Freedom isn’t free (part 2)

Well, that was certainly an election. One of the things about the current political climate that’s most frustrating to me and I think ultimately most dangerous for the health of our democracy is the meme of free-market fundamentalism. I generally think of “meme” as kind of a lame term, and I’m leery of metaphors that equate ideas with viruses or diseases, but I think it’s fair to say that there’s a strain of free-market fundamentalism circulating in the body politics that certain groups, politicians, and parties are more or less susceptible to at different times and in different circumstances.

Only the latest example is kind of a silly one, but symptomatic. A group of Tea Party supporters in Fountain Hills, Arizona are upset about a proposed new method of municipal trash collection because it goes against free-market principles. Not because it costs too much, not because it’s inefficient, not because users weren’t consulted before the change was made (if any of those is even the case) – but on principle, because it consolidates from several carriers to one, and that smacks of “collectivism” or “socialism.” Again, kind of a silly example, but one that’s symptomatic of a broader tendency to view government vs. markets in simple, dichotomous, asymmetric terms, as essentially good vs. evil.

Now there are two things that always get my goat about this. One won’t surprise you given the content of this blog, the other may. The one is, governments and markets are not a dichotomy, they’re symbiotic. Markets need governments to establish and enforce the ground rules, including property rights, terms of trade, and a legal system. What’s more, governments often help markets get going by limiting the initial terms of competition and establishing a playing field in which market actors emerge. A view of the world in which “the market” is a timeless, placeless, yet omnipresent and naturally occurring phenomenon obscures the fact – the fact – that markets are made.

OK, that’s not too surprising given what I’ve been writing on this blog. But the other thought that these topics recurrently provoke for me is the way a form of market thinking can actually be liberating in its depersonalizing of conflict. The arm’s-length, transactional approach to human relations enacted in markets can sometimes be a corrective to the tribalist, hyper-personalized approach embodied in many traditional cultures and ways of life. This is the flip side of one of the undertheorized elements of market relations – how they corrode traditional customs and ways of life.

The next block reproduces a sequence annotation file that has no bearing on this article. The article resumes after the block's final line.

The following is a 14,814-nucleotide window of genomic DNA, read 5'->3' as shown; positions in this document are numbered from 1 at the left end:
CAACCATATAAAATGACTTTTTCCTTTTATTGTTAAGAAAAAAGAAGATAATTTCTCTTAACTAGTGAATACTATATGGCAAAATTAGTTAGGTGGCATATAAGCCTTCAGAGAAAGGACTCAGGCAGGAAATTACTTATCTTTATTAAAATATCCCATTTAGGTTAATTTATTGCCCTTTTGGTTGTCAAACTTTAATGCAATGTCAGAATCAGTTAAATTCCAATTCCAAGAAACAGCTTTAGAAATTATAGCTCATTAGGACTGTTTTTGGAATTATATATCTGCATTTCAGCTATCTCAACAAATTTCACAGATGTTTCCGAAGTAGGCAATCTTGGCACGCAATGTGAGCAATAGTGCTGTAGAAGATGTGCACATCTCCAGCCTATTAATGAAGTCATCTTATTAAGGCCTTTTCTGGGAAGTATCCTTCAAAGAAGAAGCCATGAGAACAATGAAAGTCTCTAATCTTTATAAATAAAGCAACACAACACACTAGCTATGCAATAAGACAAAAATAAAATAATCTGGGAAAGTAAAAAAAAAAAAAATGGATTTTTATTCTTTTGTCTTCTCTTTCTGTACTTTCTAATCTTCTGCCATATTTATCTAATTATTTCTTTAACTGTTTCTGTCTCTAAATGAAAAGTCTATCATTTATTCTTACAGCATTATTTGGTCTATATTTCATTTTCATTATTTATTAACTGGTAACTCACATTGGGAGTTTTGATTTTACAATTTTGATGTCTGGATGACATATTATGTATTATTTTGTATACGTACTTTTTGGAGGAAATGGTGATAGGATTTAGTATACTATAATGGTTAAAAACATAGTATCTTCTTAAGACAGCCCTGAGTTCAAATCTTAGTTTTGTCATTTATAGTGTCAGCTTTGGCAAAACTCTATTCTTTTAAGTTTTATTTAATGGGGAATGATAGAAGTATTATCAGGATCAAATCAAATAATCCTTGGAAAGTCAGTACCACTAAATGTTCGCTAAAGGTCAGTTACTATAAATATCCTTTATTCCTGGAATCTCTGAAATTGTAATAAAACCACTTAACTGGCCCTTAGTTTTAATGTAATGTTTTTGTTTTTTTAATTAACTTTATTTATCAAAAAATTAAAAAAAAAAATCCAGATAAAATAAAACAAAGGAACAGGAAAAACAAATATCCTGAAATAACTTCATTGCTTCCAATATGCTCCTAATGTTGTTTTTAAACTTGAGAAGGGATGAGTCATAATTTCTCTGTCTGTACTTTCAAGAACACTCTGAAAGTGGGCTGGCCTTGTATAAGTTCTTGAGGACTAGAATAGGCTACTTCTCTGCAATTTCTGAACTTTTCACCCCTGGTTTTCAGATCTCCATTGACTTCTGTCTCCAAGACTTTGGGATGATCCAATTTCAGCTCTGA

I say “undertheorized” because we have plenty of examples, so it’s not an understudied phenomenon – locavorism emerges as a reaction to the corporatization of agriculture, for instance. But we don’t often make the connection that it’s a way of viewing the world – in which markets are everywhere, and everyone is acting as a market actor, in every sphere of their lives, even personal life – that undermines many of the things we love most – loyalty, community, family, etc.

But what I’m getting at is one step beyond that: an ambivalence about that undermining, a gut feeling that in many contexts, it can actually be a good thing, because it liberates you from orthodoxy, from doing things a certain way because that’s the way we’ve always done them. And in particular, that depersonalizing conflict by putting it in market-actor terms – rather than nationalistic or tribalistic terms – may actually be a step toward resolution.

I’ll need to unpack these ideas further, but this is a start at laying out some thoughts that are ultimately closely connected to my two questions: what is the role of philanthropy in a democratic society, and what would it mean to democratize philanthropy?

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One Response to “Freedom isn’t free (part 2)”

  1. The Blog Briefly Known as "Democratizing Philanthropy?" » Blog Archive » The comfort of strangers (freedom isn’t free, part 3) Says:

    […] The Blog Briefly Known as "Democratizing Philanthropy?" BETA version, new title in the works. New post each Tuesday, Wednesday, Thursday (for now). « Freedom isn’t free (part 2) […]

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